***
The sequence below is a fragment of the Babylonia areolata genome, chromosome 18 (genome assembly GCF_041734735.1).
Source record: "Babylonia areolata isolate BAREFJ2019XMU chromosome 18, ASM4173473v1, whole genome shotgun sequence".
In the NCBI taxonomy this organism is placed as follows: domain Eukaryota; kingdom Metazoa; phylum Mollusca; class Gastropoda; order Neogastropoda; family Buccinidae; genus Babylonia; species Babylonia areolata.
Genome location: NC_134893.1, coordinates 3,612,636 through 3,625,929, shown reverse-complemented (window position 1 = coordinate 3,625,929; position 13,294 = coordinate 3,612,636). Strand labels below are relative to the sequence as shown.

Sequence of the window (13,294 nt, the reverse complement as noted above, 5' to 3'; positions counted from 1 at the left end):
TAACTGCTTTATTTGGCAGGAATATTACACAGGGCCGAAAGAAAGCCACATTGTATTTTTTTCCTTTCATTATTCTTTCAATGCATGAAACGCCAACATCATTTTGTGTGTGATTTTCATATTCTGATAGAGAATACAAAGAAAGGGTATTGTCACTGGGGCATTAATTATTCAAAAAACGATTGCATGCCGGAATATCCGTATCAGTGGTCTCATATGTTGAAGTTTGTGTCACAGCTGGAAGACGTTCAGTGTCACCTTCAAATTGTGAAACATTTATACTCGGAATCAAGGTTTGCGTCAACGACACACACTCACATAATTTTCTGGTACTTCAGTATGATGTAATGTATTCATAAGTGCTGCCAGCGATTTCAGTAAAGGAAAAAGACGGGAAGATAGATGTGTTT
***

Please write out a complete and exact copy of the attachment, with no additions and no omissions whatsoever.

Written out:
The sequence below is a fragment of the Babylonia areolata genome, chromosome 18 (genome assembly GCF_041734735.1).
Source record: "Babylonia areolata isolate BAREFJ2019XMU chromosome 18, ASM4173473v1, whole genome shotgun sequence".
In the NCBI taxonomy this organism is placed as follows: domain Eukaryota; kingdom Metazoa; phylum Mollusca; class Gastropoda; order Neogastropoda; family Buccinidae; genus Babylonia; species Babylonia areolata.
Genome location: NC_134893.1, coordinates 3,612,636 through 3,625,929, shown reverse-complemented (window position 1 = coordinate 3,625,929; position 13,294 = coordinate 3,612,636). Strand labels below are relative to the sequence as shown.

Sequence of the window (13,294 nt, the reverse complement as noted above, 5' to 3'; positions counted from 1 at the left end):
TAACTGCTTTATTTGGCAGGAATATTACACAGGGCCGAAAGAAAGCCACATTGTATTTTTTTCCTTTCATTATTCTTTCAATGCATGAAACGCCAACATCATTTTGTGTGTGATTTTCATATTCTGATAGAGAATACAAAGAAAGGGTATTGTCACTGGGGCATTAATTATTCAAAAAACGATTGCATGCCGGAATATCCGTATCAGTGGTCTCATATGTTGAAGTTTGTGTCACAGCTGGAAGACGTTCAGTGTCACCTTCAAATTGTGAAACATTTATACTCGGAATCAAGGTTTGCGTCAACGACACACACTCACATAATTTTCTGGTACTTCAGTATGATGTAATGTATTCATAAGTGCTGCCAGCGATTTCAGTAAAGGAAAAAGACGGGAAGATAGATGTGTTT